This scientific letter presents the cases of two patients satisfactorily treated in our Unit, as well as an updated review of the literature. Our first case was a 50-year-old woman who perfectly recalled the sequence of events from the unintentional ingestion of the foreign body to the development of liver complications. She started her family summer holidays celebrating the Festivity of Saint James’ day, the 25th of July, in Santiago de Compostela with a typical fish and seafood stew for dinner. She would never forget the severe epigastric pain and the horrible night she suffered, but as she did not want to interrupt her family's holidays, she treated herself with OmeprazolR twice a day and clear liquids for the next 3 days, and she improved progressively of her epigastric transfixive pain. She spent the rest of her holidays without any further symptomathology, and it was not until three weeks later that she needed urgent medical attention in our Hospital. She suffered from fever, shaking chills and shivering, persistent epigastric dullness and her temperature rose to 41°C. A CT-Scan revealed a hepatic abscess of unknown origin (Fig. 1A). She was treated percutaneously with abscess drainage and systemic antibiotics. But her encapsulated abscess formation could not be completely resolved. A new postdrainage CT-Scan showed an atrophic left hepatic lobe with a residual hepatic abscess and a high-density linear lesion inside (Fig. 1 B). Therefore, she underwent a laparoscopic left lateral liver bisegmentectomy (Segments II–III) (Fig. 1C). The vitreous foreign body, of about 2.5cm in length, which was extracted from the abscess cavity, turned out to be a fish-bone (Fig. 1D), which corresponded with the findings of the postdrainage CT-Scan referred to above. Her post-operative course was uneventful and the patient is doing well after her follow-ups 6 years later. Two years later a second female patient, 69-years-old, was referred to our Unit with a postcholecystectomy liver abscess. She had already undergone a laparoscopic cholecystectomy one month before for an “acute cholecystitis”. The CT-Scan that prompted her admission clearly showed a hepatic abscess in segment III with a high-density linear image that communicated with the hepatic abscess area (Fig. 2). Because of our previous experience with patient number one, we could quickly identify the origin of the disease, and make a preoperative diagnosis of a hepatic abscess due to a fish-bone. The patient was operated again, and an abscess drainage and the removal of the fish-bone were performed. The patient was satisfactorily discharged on the 8th post-operative day. She is doing well after her follow-ups 4 years later.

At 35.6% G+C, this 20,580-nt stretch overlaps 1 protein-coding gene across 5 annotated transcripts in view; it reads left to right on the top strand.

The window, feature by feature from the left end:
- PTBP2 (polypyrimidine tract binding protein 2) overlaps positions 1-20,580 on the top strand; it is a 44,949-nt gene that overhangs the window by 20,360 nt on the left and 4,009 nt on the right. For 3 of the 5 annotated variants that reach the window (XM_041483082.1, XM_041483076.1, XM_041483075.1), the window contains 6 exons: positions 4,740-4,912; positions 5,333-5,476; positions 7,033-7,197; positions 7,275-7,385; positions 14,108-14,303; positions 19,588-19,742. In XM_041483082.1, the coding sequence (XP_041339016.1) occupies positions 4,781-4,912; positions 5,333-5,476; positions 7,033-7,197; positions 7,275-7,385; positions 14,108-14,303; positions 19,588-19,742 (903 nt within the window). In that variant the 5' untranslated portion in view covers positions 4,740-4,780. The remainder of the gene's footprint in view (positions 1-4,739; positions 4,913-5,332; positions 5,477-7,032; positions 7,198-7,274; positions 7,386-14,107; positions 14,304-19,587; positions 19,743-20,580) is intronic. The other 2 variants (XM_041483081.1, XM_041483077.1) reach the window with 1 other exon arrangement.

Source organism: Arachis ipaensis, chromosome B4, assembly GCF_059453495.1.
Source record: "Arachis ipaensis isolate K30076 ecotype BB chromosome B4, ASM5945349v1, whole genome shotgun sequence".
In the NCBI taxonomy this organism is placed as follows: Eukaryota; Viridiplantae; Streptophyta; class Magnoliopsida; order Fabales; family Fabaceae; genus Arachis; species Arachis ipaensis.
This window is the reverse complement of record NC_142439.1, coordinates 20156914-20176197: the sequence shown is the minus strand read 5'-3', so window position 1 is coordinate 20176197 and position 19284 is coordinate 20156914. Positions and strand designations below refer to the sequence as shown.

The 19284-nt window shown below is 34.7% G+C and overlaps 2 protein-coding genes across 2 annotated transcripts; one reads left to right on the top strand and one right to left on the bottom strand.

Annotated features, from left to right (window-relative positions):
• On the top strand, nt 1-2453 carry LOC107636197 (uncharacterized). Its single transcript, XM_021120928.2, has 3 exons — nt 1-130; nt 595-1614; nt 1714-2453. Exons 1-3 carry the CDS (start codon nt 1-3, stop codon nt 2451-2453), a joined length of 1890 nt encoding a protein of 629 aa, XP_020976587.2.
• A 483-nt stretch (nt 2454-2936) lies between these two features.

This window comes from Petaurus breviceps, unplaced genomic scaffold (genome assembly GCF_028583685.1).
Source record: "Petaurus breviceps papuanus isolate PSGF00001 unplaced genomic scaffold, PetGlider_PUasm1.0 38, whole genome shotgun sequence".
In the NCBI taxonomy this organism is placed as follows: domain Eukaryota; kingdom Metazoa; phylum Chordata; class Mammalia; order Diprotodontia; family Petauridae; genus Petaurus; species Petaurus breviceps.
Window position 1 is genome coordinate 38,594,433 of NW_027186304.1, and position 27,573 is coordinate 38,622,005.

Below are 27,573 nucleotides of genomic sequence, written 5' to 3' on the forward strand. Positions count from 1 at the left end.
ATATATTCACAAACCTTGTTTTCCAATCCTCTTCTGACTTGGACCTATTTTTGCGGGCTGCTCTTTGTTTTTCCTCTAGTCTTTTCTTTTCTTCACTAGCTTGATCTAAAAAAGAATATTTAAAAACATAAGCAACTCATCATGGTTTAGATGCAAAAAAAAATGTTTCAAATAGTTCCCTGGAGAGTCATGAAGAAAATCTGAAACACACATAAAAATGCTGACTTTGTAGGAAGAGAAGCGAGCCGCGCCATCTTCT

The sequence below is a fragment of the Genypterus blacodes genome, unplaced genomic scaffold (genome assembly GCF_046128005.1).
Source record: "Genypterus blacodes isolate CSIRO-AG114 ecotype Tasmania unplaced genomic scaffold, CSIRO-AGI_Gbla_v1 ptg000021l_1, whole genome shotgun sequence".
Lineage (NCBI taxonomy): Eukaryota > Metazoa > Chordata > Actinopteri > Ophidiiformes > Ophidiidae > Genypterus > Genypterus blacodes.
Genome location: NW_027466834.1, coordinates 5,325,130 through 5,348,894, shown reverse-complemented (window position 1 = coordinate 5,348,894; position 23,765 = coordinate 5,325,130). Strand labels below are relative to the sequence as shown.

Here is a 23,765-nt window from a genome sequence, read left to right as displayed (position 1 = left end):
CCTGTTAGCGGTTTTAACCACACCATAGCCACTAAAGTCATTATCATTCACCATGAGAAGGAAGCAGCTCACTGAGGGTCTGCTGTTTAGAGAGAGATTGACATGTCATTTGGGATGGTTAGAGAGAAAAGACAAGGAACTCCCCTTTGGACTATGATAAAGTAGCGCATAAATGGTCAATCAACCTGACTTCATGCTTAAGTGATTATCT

Fig. 1.